Work, Economy, and Theology

 

PalmercarpenterA

I’m working on my final-year research project, looking at a theology of work. It’s been a fun little exercise in bringing together the theological and exegetical skills that have been developed throughout college, with some of my own interests in Christian theological ethics and political economy.

The first full-length draft (15,000w) is due this Friday (yikes!), and the looming deadline has given me a little more clarity about the logic of my argument. Here are two short paragraphs describing what (I think) the project is about (today).

The experience of work is intrinsically connected to our conception of the economy.A theological account of work must therefore engage the concept of economy; that is, in order to give us practical purchase on the lived experience of work in our world as a significant sphere of Christian living, we need to give an account of how work and economy are related. Such an account, if it is to be properly evangelical, will resist the temptation to be founded in a single doctrine—such as creation or new creation—but will instead be shaped by the whole sweep of salvation history as it coheres in the good news of the redemption of creation in the life, death, and resurrection of Jesus the Messiah.

Such an account is suggested by the interplay of economy (οἰκονομία)  and good works (ἔργοις ἀγαθοῖς) in the Apostle Paul’s Epistle to the Ephesians. There we find an account of God’s economy of redemption, fulfilled in his Messiah-Economist and displayed in the redeemed humanity of the church. Within this economy, the experience of work in a fallen world—work cut off from its social function, exemplified by the extremes of thievery and slavery—is redeemed and reoriented as a gift received from God. Thievery and slavery provide categories for Christian practical reason in the sphere of work as experienced in our late-Capitalist  context, and a basis for engaging contemporary economic thinking about labour, motivation, and identity.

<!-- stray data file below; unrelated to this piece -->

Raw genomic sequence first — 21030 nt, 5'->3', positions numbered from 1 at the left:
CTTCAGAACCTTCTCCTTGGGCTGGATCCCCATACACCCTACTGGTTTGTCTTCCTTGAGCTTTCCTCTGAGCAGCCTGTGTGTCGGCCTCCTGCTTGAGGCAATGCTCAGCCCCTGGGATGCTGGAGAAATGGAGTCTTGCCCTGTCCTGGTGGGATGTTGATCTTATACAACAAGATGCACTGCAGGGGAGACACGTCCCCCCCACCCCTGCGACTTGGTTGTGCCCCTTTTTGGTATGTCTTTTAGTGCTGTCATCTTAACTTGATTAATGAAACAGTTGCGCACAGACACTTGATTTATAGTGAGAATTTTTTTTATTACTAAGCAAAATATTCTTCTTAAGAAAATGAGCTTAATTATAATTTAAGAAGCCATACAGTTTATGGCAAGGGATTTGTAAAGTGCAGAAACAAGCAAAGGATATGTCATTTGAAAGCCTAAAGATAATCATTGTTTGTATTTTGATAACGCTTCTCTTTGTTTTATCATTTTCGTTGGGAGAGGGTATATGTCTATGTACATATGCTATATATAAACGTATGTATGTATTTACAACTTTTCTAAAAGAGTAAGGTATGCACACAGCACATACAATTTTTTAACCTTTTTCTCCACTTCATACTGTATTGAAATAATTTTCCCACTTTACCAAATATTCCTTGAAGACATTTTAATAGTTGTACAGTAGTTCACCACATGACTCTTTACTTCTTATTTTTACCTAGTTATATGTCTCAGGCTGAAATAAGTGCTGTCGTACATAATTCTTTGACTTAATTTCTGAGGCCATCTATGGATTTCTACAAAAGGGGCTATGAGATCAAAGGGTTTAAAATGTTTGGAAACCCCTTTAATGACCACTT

Along the way we’ll touch on some political economic theories about work/labour (Smith, Marx, Polanyi, maybe Keynes), interrogate three contemporary theologies of work (Karl Barth in Ethics, Miroslav Volf in Work in the Spirit, and Oliver O’Donovan in Entering Into Rest), outline some precedents for a theology of economy (via M. Douglas Meeks’ God the Economist, Sergei Bulgakov’s Philosophy of Economy, and Giorgio Agamben’s The Kingdom and the Glory). Then — finally! — we’ll get to some bible stuff in Ephesians, before rounding it all out in a theological engagement with some recent works in economics (George Akerlof & Rachel Kranton’s Identity Economics and Samuel Bowles’ The Moral Economy.)

I don’t know about you—I’m excited. But that really might just be me.

Advertisements

2 thoughts on “Work, Economy, and Theology

  1. At some point, I came to define work as: a thing that a person does for pay, that the same person probably would not do if he or she were not being paid.

    Among other things, this explains why sex work is work, but if a prostitute has a significant other (in which case, I mean a true SO, and not a pimp), her interactions with her SO do not constitute work, but her clientele does constitute work.

    • In the scheme I’m working with, sex “work” wouldn’t be classed as work; it would be labour, but not work. Or, at best, it would be bad work — work characterised either as thievery or slavery (almost certainly the latter).

      I’ve been roughly working with Oliver O’Donovan’s definition of work: ‘a core set of material engagements with the world that determine our presence in society over the longer term.’ This includes more than what you do for pay; and allows you to say that what one does for work might not be true work at all. Importantly, it highlights the social aspect of work — and, negatively, that bad work/work that isn’t truly work/mere labour is what it is precisely because it isn’t properly socially oriented.

      In saying all of that, in the context of sex work it’s very important to say that calling sex work *not* work or *bad* work says nothing about the dignity of the sex worker herself.

      What do you think?

Leave a Reply

Fill in your details below or click an icon to log in:

WordPress.com Logo

You are commenting using your WordPress.com account. Log Out /  Change )

Google+ photo

You are commenting using your Google+ account. Log Out /  Change )

Twitter picture

You are commenting using your Twitter account. Log Out /  Change )

Facebook photo

You are commenting using your Facebook account. Log Out /  Change )

Connecting to %s